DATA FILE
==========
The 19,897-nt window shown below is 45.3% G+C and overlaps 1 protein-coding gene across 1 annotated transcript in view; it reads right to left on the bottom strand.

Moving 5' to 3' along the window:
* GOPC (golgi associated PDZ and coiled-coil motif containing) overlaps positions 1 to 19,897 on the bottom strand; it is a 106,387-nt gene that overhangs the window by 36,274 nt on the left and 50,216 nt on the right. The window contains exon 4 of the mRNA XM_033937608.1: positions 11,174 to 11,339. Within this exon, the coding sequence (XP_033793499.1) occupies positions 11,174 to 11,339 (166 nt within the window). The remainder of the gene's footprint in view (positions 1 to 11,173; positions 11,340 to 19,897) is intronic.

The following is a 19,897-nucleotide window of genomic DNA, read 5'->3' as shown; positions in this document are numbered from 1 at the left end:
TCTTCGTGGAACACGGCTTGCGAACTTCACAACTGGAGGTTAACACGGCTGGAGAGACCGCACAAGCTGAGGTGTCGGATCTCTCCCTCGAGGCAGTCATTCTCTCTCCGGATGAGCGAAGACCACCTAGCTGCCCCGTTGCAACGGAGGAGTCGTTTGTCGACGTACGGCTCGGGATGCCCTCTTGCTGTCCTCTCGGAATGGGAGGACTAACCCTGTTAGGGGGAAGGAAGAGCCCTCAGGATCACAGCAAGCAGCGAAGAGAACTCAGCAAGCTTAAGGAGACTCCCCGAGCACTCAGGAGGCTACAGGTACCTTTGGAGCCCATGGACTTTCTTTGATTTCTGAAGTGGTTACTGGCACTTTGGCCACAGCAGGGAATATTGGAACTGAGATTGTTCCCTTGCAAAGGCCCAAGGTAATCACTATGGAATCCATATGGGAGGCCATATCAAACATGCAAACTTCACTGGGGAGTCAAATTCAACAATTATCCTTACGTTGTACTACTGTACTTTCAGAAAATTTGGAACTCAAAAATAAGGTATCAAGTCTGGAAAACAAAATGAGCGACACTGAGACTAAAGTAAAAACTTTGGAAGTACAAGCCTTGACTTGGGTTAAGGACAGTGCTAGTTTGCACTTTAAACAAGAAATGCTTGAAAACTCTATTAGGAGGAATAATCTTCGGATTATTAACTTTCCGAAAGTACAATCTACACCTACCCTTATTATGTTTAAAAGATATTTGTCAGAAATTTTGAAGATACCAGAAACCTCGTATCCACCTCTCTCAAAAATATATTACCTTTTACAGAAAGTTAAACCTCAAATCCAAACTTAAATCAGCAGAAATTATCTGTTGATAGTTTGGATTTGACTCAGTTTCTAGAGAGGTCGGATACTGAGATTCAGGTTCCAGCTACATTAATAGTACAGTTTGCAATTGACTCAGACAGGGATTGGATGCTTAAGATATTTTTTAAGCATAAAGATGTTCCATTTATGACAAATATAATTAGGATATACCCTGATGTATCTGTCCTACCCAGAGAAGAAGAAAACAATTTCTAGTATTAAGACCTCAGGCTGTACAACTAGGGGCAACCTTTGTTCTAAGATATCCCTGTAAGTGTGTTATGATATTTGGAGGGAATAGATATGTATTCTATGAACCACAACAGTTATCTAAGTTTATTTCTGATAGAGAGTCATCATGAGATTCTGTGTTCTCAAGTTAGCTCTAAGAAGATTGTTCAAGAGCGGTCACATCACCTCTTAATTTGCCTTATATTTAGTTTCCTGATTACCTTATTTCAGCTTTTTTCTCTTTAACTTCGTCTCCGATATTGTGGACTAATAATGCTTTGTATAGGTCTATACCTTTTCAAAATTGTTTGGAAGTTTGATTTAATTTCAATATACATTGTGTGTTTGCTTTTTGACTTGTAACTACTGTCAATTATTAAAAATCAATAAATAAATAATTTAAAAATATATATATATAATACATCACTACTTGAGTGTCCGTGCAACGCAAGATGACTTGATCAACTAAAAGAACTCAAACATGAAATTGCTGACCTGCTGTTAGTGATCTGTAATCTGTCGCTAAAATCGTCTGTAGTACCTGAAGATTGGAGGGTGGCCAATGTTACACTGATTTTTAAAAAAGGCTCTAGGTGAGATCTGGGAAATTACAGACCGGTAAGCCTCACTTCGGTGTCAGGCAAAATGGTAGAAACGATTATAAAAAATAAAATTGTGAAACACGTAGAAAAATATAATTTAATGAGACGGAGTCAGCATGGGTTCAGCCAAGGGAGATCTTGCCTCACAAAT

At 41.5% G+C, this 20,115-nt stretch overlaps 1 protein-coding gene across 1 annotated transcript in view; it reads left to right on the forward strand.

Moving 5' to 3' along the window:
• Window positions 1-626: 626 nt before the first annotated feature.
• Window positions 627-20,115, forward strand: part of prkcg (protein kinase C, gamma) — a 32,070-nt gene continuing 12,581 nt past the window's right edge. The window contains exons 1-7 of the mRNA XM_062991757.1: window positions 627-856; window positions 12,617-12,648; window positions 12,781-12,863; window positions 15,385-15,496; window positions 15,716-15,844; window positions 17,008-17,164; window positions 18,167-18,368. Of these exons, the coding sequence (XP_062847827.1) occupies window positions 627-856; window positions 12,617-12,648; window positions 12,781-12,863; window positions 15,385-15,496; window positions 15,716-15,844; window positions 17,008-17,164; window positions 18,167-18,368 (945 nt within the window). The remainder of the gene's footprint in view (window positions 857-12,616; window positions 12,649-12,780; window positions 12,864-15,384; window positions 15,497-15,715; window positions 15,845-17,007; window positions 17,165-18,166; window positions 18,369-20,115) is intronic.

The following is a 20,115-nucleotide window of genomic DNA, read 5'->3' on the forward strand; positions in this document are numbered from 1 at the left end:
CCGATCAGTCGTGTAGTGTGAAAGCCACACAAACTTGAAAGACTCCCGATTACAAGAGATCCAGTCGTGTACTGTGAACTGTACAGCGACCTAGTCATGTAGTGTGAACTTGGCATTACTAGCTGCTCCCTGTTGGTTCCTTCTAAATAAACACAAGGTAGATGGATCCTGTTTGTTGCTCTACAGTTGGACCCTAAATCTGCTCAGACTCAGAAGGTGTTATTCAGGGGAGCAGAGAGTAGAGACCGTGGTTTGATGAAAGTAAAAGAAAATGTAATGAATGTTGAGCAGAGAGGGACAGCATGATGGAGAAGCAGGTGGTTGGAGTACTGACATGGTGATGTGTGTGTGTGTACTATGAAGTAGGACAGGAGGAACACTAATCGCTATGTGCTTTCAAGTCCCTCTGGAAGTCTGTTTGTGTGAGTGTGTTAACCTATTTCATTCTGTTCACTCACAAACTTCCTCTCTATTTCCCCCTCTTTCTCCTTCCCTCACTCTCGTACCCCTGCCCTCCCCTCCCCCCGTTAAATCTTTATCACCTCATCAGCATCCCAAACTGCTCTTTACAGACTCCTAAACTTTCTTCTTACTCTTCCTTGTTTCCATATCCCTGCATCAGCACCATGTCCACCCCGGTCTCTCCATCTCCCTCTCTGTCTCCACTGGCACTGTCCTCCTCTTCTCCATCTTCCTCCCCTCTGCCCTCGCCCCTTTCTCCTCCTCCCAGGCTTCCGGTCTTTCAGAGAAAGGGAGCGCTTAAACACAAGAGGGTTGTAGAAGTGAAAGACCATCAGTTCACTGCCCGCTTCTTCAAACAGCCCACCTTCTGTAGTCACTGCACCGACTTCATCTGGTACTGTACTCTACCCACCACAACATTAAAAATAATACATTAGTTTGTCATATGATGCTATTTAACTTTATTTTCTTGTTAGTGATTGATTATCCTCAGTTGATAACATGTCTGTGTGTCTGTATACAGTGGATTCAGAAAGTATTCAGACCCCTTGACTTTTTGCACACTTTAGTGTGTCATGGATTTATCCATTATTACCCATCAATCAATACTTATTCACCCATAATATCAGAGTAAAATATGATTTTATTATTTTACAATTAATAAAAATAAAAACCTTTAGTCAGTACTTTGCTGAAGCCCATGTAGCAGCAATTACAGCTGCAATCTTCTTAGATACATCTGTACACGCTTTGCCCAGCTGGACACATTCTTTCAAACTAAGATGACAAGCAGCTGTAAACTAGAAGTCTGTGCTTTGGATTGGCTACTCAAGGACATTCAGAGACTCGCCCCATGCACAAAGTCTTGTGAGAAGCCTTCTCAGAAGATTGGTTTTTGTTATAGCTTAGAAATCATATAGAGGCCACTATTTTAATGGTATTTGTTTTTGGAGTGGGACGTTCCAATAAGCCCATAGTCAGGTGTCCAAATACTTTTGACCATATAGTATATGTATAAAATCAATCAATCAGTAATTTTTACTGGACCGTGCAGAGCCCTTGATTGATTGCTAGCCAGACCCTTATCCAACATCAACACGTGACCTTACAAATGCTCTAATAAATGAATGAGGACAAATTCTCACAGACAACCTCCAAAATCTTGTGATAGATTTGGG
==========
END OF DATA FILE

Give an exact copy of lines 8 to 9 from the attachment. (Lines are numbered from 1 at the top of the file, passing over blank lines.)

• Window positions 1-626: 626 nt before the first annotated feature.
• Window positions 627-20,115, forward strand: part of prkcg (protein kinase C, gamma) — a 32,070-nt gene continuing 12,581 nt past the window's right edge. The window contains exons 1-7 of the mRNA XM_062991757.1: window positions 627-856; window positions 12,617-12,648; window positions 12,781-12,863; window positions 15,385-15,496; window positions 15,716-15,844; window positions 17,008-17,164; window positions 18,167-18,368. Of these exons, the coding sequence (XP_062847827.1) occupies window positions 627-856; window positions 12,617-12,648; window positions 12,781-12,863; window positions 15,385-15,496; window positions 15,716-15,844; window positions 17,008-17,164; window positions 18,167-18,368 (945 nt within the window). The remainder of the gene's footprint in view (window positions 857-12,616; window positions 12,649-12,780; window positions 12,864-15,384; window positions 15,497-15,715; window positions 15,845-17,007; window positions 17,165-18,166; window positions 18,369-20,115) is intronic.